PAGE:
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Spin-out company aiming to replace harmful plastic microbeads receives £1.3M investment

Sustainable cellulose start-up Naturbeads is poised to scale up


Naturbeads, a company set up by University of Bath researchers that aims to replace plastic microbeads with sustainable alternatives, is set to scale up its work after receiving £1.3M (€1.5M) in a recent funding round. The investment from Italian Venture Capital fund Progress Tech Transfer, Eos ...


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Single-atom tractor beams power chemical catalysis

Unlocking possible new ways to make light act powerfully and drive chemical transformations


By trapping light into tiny gaps only a few atoms wide, a team from the NanoPhotonics Centre has magnified optical forces a thousand-fold, strong enough to force atoms into positions that drive chemical reactions more efficiently. “We found a new way to beef up the forces from light, enough to ...


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Research paves the way for stronger alloys

High-speed synchrotron X-ray tomography ‘photograph’ the changing crystal structures in molten alloys as they cool


Scientists from the University of Birmingham have described how microscopic crystals grow and change shape in molten metals as they cool, in research that is breaking new ground in alloy research and paves the way for improving the tensile strength of alloys used in casting and welding. Their ...


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Powering a microprocessor by photosynthesis

Algae-powered computing: Scientists create reliable and renewable biological photovoltaic cell


Researchers have used a widespread species of blue-green algae to power a microprocessor continuously for a year - and counting - using nothing but ambient light and water. Their system has potential as a reliable and renewable way to power small devices. The system, comparable in size to an AA ...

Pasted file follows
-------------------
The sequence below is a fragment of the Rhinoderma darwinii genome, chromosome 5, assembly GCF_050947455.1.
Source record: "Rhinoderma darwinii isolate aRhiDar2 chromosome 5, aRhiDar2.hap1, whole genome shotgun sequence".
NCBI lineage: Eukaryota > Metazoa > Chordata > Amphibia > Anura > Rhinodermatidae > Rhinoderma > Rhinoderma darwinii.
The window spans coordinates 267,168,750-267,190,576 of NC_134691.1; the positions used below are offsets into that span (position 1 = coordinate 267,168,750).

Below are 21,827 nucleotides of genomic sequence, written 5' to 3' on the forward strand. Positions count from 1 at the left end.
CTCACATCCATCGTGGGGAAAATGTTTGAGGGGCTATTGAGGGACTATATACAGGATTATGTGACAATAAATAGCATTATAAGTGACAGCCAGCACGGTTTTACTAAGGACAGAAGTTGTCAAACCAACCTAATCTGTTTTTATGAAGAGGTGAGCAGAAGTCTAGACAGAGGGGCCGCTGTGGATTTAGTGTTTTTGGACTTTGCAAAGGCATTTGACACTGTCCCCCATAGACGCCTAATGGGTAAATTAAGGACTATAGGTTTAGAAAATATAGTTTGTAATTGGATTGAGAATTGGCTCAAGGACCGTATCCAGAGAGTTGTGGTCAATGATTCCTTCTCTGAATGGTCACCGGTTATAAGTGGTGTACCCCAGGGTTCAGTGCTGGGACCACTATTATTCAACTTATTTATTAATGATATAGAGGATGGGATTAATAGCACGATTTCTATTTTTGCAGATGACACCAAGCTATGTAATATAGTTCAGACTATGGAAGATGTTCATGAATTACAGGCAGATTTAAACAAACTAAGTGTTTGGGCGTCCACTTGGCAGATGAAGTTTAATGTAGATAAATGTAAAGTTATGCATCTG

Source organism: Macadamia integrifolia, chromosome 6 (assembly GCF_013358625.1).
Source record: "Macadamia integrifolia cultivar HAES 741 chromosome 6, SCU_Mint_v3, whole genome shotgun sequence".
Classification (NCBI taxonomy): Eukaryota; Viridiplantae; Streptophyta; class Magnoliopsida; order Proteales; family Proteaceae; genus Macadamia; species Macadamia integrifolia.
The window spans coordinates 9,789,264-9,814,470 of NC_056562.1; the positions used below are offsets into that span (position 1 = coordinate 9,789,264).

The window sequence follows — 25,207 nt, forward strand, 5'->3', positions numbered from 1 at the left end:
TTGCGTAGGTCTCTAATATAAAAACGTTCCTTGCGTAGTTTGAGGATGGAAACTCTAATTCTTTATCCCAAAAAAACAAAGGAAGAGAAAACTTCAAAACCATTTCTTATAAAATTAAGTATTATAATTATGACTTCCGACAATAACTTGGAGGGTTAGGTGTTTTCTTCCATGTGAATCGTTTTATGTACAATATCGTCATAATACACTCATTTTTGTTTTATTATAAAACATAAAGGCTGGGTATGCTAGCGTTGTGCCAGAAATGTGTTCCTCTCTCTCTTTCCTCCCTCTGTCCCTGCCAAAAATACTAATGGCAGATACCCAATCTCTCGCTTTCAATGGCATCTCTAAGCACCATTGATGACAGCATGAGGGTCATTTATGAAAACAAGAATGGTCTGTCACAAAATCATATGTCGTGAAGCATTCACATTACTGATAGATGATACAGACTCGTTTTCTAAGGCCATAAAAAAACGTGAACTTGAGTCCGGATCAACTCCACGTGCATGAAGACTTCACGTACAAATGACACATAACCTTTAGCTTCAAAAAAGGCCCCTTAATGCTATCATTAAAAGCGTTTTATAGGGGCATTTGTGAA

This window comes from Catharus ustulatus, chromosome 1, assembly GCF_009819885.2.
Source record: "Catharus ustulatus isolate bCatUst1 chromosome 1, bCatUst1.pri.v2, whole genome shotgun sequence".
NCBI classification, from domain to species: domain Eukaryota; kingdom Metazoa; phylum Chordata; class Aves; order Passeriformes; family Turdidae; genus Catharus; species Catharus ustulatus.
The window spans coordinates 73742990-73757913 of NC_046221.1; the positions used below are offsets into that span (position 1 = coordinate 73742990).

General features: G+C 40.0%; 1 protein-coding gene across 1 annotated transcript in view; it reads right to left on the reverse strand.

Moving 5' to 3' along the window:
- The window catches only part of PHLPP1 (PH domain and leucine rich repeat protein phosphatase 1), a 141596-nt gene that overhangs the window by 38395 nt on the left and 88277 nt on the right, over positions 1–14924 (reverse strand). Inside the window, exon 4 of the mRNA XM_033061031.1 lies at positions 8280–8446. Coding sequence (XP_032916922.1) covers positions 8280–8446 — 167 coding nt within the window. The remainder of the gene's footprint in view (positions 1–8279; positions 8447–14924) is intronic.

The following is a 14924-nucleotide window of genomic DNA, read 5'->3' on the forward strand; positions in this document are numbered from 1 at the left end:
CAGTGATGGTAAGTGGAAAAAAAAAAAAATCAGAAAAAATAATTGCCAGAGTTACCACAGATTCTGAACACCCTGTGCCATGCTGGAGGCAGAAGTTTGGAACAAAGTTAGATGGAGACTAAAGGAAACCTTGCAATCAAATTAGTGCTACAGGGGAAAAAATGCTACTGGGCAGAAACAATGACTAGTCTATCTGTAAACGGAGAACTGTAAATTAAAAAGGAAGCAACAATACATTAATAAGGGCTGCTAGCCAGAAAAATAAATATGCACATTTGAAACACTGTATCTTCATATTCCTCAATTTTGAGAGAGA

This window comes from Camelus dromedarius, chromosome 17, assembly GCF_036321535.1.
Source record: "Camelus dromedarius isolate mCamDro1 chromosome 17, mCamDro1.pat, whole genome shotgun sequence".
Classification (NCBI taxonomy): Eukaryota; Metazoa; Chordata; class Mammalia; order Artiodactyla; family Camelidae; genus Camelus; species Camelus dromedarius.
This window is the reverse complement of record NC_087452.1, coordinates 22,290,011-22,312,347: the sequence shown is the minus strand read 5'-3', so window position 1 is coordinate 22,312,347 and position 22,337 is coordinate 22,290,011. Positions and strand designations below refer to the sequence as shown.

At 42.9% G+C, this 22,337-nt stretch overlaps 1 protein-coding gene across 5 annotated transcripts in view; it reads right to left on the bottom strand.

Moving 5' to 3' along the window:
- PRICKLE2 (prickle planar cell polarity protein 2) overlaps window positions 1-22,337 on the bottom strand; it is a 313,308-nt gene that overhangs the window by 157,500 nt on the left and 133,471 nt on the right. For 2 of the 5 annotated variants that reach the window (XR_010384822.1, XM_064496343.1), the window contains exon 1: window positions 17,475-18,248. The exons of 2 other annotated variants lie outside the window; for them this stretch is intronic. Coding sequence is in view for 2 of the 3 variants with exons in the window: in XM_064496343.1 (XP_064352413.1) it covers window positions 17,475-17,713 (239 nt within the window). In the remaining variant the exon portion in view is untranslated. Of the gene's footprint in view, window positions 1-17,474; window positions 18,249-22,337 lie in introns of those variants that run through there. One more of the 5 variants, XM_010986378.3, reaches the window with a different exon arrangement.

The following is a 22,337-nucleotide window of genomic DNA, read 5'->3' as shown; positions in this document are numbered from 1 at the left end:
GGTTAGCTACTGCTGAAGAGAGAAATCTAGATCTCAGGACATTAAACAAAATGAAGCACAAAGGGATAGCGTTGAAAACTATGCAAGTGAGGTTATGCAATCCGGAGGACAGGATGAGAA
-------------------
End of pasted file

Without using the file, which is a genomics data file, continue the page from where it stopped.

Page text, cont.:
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New enzyme discovery is another leap towards beating plastic waste

It is hoped this work will help tackle the challenge of plastic pollution and convert waste plastic into valuable products


Scientists who helped to pioneer the use of enzymes to eat plastic have taken an important next step in developing nature-based solutions to the global plastics crisis. They have characterised an enzyme that has the remarkable capacity to help break down terephthalate (TPA), one of the chemical ...


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Breaking the black box of catalytic reactions

Research offers new understanding of complex catalysis, advances catalyst design


Many of the catalytic reactions that drive our modern world happen in an atomic black box. Scientists know all the components that go into a reaction, but not how they interact at an atomic level. Understanding the reaction pathways and kinetics of catalytic reactions at the atomic scale is ...


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Upcycling plastic waste into more valuable materials could make recycling pay for itself

New and simple method for upcycling plastic waste at room temperature


A new and simple method for upcycling plastic waste at room temperature has been developed by a team of researchers at the Centre for Sustainable and Circular Technologies (CSCT) at the University of Bath. The researchers hope the new process will help recycling become more economically ...


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Self-healing materials for robotics made from ‘jelly’ and salt

materials can detect when they are damaged, take the necessary steps to temporarily heal themselves and then resume work


Researchers have developed self-healing, biodegradable, 3D-printed materials that could be used in the development of realistic artificial hands and other soft robotics applications. The low-cost jelly-like materials, developed by researchers at the University of Cambridge, can sense strain, ...


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Compounds made from ‘digested’ molecules feeds appetite for greener pharmaceuticals and agrochemicals

New method uses enzymes to produce indolic amides, carboxylic acids and auxins – vital for use in pharmaceutical and agrochemical industries


A method of producing vital chemical building blocks for use in the pharmaceutical and agrochemical industries that mimics how plants manufacture them has been developed by University of Warwick scientists. Using enzymes in the same way that plants do, the scientists have created bacteria that ...


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World's first confocal light microscope to study chiral molecules

This discovery is a major breakthrough that will allow researchers to analyse previously unexplored parts of biology and chemistry


Scientists from Durham University’s Chemistry Department have developed the world’s first laser scanning confocal microscope that can harness Circularly Polarised Light (CPL) to differentiate left and right-handed molecules, also known as chiral molecules. The microscope, known as CPL Laser ...


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